Please welcome Karen McCullough, both traditionally and indie published with her back list and new works.
LA: Hi Karen, please tell us about your current series.
KMc: Thanks for having me L.A., it is an exciting time for authors. So far there’s only one book available in my “Market Center Mysteries” series, A Gift for Murder, but I’m working on writing the second book now. My tentative title is Wired for Murder. I have ideas for two more stories as well.
LA: What’s next for you?
KMc: I’m currently releasing backlist stories as ebooks, and I still have a few more to go. I’ll have a spooky Halloween story available soon, and a Christmas story in early November. These were originally titled Heart of the Night and Blue December, but I don’t really like either title and plan to change them.
LA: How much time do you spend promoting your books? What works best for you?
KMc: Not as much as I probably should. I’d rather spend my time writing than promoting, but I do try to do regular blog posts, both on my own blog and guest posts on others. One thing I want to investigate further is doing more with Pinterest. I have some ideas for putting up pictures related to my books and writing.
LA: How has your experience with self-publishing been?
KMc: So far, so good. I can’t say I’m making a fortune, but whatever I do get is more than I was earning with those books sitting on my shelf looking pretty. I recently self-published my first story that wasn’t a backlist re-release – The Wizard’s Shield. That book got a lot of nice comments from agents and editors, but ultimately all passed because they didn’t know how to categorize or market it. So now it’s published and available to readers who care less about genre category than about reading a good story.
LA: When your published rights reverted to you, did you change the book(s) much before you self-published?
KMc: It’s actually varied with the book. The first backlist book I self-published (A Question of Fire) had originally been written in 1986 and I chose to leave it as it was, since updating it would likely change significant parts of the plot.I was surprised to discover that The Night Prowlers didn’t really require much updating, but when I got to Programmed for Danger, which was first published in 1990 and was written around a heroine who is a computer analyst, I realized it would have to be pretty much completely re-written if it was to remain contemporary. So I did.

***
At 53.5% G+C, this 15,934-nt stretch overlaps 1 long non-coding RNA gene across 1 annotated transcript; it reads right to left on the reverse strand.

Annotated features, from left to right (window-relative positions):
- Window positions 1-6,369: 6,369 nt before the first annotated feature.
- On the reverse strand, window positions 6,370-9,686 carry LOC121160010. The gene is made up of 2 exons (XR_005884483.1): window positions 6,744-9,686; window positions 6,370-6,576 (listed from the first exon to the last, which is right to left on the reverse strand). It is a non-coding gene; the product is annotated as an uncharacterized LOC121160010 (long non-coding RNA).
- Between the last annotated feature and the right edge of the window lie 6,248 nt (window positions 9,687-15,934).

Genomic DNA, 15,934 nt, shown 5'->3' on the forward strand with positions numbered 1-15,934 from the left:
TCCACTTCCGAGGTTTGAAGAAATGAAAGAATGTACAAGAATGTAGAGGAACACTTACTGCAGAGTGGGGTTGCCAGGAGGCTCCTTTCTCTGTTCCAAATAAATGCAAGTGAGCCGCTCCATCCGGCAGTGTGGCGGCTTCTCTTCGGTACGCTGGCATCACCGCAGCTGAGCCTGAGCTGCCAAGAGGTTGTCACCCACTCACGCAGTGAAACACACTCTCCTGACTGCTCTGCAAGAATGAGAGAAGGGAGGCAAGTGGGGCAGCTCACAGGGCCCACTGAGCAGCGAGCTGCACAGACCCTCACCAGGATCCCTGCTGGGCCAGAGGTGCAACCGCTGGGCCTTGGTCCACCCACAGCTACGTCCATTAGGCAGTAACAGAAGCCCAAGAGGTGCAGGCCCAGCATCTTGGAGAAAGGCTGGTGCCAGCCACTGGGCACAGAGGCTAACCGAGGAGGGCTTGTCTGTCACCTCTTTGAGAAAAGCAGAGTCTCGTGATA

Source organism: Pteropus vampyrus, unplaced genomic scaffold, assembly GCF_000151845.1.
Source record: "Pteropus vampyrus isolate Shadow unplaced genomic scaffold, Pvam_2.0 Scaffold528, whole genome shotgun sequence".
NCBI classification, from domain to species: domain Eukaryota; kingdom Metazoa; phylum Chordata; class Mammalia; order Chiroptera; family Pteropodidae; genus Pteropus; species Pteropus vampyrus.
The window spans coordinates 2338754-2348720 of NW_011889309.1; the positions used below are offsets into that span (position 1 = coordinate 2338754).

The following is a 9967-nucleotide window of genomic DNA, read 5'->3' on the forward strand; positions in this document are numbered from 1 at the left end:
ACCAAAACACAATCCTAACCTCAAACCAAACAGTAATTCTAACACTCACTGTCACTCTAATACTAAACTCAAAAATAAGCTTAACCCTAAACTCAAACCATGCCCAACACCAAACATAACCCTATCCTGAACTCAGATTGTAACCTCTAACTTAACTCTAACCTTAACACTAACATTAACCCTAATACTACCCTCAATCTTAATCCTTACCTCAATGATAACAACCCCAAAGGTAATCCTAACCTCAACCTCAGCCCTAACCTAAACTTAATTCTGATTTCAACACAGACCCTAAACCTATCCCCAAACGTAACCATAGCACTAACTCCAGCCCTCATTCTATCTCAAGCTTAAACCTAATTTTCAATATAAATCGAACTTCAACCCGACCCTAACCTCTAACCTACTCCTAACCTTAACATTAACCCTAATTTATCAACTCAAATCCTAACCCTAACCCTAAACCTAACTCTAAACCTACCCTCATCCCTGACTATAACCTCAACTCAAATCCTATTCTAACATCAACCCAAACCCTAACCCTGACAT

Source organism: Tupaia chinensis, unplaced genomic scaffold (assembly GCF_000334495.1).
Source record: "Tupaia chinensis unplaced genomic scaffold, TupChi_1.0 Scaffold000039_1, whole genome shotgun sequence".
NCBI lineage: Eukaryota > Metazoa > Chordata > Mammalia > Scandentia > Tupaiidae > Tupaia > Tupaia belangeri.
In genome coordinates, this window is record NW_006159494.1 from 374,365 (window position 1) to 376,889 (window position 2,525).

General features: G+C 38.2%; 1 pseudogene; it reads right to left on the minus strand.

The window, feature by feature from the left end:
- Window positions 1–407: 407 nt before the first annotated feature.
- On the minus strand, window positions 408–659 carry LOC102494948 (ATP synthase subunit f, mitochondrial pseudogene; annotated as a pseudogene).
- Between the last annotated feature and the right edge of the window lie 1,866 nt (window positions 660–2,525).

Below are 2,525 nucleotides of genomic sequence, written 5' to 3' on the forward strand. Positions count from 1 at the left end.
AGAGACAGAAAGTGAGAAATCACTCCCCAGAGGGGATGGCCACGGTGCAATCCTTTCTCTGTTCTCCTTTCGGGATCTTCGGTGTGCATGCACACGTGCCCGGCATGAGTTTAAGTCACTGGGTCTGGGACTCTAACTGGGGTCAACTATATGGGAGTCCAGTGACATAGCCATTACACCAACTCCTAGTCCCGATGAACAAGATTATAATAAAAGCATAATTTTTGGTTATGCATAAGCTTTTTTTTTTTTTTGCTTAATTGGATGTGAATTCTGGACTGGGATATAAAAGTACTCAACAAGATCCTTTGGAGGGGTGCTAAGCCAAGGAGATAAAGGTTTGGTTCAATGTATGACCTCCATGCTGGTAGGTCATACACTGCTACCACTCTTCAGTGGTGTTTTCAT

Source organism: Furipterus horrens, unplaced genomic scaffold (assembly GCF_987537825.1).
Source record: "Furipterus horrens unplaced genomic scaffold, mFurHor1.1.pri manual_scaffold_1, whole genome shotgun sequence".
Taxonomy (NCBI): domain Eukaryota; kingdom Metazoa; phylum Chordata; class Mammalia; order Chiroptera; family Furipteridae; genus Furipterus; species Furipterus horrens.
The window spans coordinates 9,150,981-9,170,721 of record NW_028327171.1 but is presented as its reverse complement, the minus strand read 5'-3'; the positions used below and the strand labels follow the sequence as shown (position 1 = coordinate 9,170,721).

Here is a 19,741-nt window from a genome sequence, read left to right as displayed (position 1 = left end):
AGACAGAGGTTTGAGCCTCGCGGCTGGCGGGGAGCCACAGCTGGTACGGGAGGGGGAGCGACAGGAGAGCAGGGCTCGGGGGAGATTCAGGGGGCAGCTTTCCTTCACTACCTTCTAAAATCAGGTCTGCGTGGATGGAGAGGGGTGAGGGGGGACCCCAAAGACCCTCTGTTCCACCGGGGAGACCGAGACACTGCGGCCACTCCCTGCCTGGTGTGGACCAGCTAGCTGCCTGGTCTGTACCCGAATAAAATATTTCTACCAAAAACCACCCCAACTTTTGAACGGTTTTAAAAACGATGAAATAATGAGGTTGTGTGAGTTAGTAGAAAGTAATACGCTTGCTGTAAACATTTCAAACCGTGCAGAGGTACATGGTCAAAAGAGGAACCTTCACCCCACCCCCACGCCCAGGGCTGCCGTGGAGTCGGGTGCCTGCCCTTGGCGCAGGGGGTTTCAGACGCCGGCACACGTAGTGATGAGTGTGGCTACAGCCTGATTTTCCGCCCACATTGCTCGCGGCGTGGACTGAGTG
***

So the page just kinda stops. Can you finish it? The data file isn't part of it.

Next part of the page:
The situation was a bit different with my current release, which is due just about the time this should go online. It wasn’t written long ago, but I was never happy with the way it was edited, so I did a complete overhaul of it as well.
LA: Which aspect of writing do you love the best, and which do you hate the most?
KMc: I love the writing itself and planning a story in my head. What do I hate the most? Promoting! I’m not good at it and I’d really rather be writing.
LA: Any advice you want to offer our readers about the dreaded Blurb writing ?
KMc: The blurb needs to focus tightly on the major conflict(s) of the story. What does the protagonist want and why can’t she have it? At the same time it has to convey enough of the specifics of the situation to make it sound interesting. The way I approach doing a blurb is to try to boil the story down to three to five sentences.
For instance this is my blurb for The Wizard’s Shield:
“A powerful wizard with a physics degree and a checkered past invents a shield to ensure he'll never again be tortured almost to death. The wizarding powers-that-be fear the repercussions of such a device and send his former girlfriend, an accomplished wizard herself, to retrieve the device or destroy it.
When the shield is stolen by the magical mafia, Ilene McConnell and Michael Morgan have to set aside their differences and work together to recover it. Michael claims he needs the device as insurance against the kind of injury and injustice he suffered once before. Ilene maintains its potential to upset the delicate balance of power makes it too dangerous and that it needs to be destroyed. But none of that will matter if they can’t retrieve it before a ruthless, powerful wizard learns how to use it for his own ends.”